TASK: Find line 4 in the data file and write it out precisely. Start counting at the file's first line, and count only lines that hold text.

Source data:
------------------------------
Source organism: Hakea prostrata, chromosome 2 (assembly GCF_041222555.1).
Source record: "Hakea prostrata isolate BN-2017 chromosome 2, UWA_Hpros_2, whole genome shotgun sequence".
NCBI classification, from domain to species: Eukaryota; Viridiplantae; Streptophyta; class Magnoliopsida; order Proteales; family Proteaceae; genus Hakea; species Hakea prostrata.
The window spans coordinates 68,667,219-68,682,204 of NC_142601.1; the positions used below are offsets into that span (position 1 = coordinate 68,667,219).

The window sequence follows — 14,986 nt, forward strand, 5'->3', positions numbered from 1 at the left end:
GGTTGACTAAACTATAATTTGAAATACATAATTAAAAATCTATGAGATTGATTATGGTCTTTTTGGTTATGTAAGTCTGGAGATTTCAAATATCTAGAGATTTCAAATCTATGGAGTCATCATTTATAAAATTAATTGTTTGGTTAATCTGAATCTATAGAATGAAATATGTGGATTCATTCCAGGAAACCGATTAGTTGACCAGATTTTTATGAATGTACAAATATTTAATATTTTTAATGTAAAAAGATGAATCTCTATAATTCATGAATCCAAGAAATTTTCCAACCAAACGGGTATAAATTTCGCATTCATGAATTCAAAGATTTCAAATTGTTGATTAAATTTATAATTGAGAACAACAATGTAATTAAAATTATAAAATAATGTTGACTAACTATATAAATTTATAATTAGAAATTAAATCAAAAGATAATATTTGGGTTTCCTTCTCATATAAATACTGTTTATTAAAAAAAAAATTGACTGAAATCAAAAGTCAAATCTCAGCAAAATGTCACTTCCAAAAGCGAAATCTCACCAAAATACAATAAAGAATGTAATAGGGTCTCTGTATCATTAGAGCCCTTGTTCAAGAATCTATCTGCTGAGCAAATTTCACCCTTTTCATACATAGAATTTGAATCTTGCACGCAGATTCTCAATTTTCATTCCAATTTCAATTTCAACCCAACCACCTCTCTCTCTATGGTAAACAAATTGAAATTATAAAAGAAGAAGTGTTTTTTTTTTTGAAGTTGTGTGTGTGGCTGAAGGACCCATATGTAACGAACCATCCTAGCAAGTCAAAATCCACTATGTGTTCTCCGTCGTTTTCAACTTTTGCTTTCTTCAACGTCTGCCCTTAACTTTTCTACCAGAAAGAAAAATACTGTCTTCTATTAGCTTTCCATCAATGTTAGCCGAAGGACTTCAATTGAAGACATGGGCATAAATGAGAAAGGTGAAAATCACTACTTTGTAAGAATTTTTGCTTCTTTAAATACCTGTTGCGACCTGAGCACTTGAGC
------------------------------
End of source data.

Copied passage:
The window spans coordinates 68,667,219-68,682,204 of NC_142601.1; the positions used below are offsets into that span (position 1 = coordinate 68,667,219).